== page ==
Facts on Prescription and Over-the-Counter Drugs
There is misinformation about some of these drugs and their side effects on the body. Facts show that the majority of prescription and Over-the-Counter drugs if used incorrectly can have dangerous short- and long-term health consequences.
- According to the National Institute on Drug Abuse (NIDA) website, every day in the United States, an average of 2,000 teenagers use prescription drugs without a doctor’s guidance for the first time;
- Statistics from the 2011 Monitoring the Future survey reveal, youth who are 12 to 17 years old, 7.4 percent reported past-year nonmedical use of prescription medications; Youth who abuse prescription medications are also more likely to report use of other drugs.
- Prescription and over-the-counter drugs are among the most commonly abused drugs by 12th graders, after alcohol, marijuana, and tobacco.
- These are the most commonly abused prescription drugs: Painkillers- Opioids such as OxyContin or Percocet, central nervous system (CNS) depressants such as Valium or Xanax, and stimulants such as Adderall or Ritalin
- Despite , the majority of prescription drugs come in pill or capsule form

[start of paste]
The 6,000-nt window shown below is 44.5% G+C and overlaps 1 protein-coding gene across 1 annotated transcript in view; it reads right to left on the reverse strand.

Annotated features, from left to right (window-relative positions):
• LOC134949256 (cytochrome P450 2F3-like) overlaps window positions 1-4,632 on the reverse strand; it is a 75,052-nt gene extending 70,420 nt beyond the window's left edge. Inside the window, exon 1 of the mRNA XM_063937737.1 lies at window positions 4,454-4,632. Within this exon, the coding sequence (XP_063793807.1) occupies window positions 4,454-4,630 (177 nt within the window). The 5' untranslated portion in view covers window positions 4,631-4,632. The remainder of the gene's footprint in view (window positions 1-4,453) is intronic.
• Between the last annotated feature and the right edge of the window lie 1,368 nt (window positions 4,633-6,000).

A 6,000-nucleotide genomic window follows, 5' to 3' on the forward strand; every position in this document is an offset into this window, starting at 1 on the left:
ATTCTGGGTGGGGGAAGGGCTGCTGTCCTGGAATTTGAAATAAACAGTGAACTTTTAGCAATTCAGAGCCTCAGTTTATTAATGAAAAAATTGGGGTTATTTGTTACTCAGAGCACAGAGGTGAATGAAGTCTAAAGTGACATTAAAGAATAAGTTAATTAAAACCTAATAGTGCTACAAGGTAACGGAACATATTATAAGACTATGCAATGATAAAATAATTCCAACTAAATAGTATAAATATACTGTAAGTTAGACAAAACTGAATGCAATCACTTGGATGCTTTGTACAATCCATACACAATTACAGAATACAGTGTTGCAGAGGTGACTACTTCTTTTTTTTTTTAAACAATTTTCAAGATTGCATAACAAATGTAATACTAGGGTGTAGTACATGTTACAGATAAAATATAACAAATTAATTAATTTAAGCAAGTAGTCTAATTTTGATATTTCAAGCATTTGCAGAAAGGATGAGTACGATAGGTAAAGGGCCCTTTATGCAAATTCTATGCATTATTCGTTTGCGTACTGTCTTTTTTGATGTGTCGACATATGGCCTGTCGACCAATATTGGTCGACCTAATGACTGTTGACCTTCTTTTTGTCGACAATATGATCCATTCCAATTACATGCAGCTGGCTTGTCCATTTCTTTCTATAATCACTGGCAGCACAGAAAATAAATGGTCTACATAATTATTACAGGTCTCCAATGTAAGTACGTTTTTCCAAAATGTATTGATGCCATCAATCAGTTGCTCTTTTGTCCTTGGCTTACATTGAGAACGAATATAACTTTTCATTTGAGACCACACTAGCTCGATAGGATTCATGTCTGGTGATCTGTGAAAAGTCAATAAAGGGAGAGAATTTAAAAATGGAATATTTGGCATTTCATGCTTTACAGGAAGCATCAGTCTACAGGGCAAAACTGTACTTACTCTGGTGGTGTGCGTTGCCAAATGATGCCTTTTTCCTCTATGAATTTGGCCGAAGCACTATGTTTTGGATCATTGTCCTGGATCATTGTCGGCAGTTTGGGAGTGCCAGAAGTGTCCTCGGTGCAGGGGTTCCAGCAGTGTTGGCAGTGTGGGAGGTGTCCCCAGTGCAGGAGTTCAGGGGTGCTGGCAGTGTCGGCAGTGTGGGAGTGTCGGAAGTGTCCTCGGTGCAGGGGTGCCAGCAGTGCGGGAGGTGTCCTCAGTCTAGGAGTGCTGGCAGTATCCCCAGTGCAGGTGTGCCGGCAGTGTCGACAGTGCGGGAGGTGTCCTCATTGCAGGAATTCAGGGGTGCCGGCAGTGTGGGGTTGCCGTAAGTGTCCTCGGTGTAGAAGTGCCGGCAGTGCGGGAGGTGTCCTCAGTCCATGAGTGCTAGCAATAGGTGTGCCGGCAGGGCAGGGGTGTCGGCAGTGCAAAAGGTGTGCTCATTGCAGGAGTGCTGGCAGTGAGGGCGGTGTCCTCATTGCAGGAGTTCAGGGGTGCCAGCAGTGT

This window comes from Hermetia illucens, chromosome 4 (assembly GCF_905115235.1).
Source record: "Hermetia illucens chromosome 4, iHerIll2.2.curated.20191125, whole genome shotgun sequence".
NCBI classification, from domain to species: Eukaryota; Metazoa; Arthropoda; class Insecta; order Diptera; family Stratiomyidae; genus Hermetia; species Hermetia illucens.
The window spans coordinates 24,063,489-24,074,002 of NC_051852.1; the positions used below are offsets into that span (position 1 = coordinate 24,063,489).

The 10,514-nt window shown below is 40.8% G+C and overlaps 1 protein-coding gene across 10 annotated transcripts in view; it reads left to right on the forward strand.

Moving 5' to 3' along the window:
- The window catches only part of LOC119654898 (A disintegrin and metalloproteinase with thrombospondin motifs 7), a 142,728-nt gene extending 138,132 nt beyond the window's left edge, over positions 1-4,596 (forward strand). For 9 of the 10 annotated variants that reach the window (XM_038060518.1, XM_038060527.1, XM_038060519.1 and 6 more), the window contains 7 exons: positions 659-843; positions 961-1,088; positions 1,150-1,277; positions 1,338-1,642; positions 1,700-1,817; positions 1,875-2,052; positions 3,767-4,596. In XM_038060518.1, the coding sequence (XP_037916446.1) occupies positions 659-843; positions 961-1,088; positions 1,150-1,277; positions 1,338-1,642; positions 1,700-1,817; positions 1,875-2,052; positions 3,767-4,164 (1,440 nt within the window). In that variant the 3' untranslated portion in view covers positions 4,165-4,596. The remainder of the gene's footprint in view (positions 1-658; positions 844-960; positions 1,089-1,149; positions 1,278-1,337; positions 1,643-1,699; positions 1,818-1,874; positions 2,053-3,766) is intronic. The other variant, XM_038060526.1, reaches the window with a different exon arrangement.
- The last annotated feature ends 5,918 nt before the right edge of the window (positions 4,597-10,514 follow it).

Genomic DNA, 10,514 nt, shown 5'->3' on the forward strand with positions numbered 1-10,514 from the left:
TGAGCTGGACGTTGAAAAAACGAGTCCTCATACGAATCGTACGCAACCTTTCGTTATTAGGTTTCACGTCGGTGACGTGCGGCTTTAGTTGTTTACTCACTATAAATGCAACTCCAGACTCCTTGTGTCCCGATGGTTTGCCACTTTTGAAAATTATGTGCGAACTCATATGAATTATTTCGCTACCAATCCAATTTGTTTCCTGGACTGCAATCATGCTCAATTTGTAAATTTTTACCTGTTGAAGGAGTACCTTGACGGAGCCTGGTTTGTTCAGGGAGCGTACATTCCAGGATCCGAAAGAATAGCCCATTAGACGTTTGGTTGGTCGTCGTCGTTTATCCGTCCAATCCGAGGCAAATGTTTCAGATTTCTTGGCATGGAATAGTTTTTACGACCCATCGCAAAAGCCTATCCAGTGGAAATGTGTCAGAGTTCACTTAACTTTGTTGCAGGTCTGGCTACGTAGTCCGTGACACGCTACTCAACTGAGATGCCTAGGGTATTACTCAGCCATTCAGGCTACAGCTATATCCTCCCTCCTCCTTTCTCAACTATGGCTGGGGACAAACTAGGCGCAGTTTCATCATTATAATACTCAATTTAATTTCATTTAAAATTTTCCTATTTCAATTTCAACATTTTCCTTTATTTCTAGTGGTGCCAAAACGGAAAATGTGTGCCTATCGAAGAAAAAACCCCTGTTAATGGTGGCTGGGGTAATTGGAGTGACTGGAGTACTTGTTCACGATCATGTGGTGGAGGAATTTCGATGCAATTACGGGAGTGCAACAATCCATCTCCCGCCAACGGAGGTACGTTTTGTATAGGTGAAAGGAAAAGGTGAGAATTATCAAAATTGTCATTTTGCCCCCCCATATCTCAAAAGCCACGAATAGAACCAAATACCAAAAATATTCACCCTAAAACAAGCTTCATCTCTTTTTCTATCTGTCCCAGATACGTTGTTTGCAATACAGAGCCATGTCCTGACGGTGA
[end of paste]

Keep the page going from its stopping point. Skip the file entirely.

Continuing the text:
- Abusing prescription drugs is illegal as well as sharing prescriptions with friends.
- There is a risk for addiction because medications that affect the brain can change the way it functions, particularly if taken regularly or in large doses.
National Red Ribbon Week
Each year communities nationwide join together to raise awareness about the dangers of drug abuse by wearing a red ribbon from October 23rd to October 31st, which is the National Red Ribbon Week. Various activities have been scheduled throughout the month of October to celebrate the Red Ribbon Campaign.
The campaign provides communities with a forum to bring together parents, schools and business to find new and innovative ways to keep kid’s drug free.
The first Red Ribbon Celebration was organized in 1986 by a grassroots organization of parents concerned about the destruction caused by alcohol and drug abuse. The red ribbon was adopted as a symbol of the movement in honor of Enrique “KiKi” Camarena
an agent with the U.S Drug Enforcement Administration who was kidnapped and killed while investigating drug traffickers. The campaign has reach millions of children and has been recognized by the U.S Congress.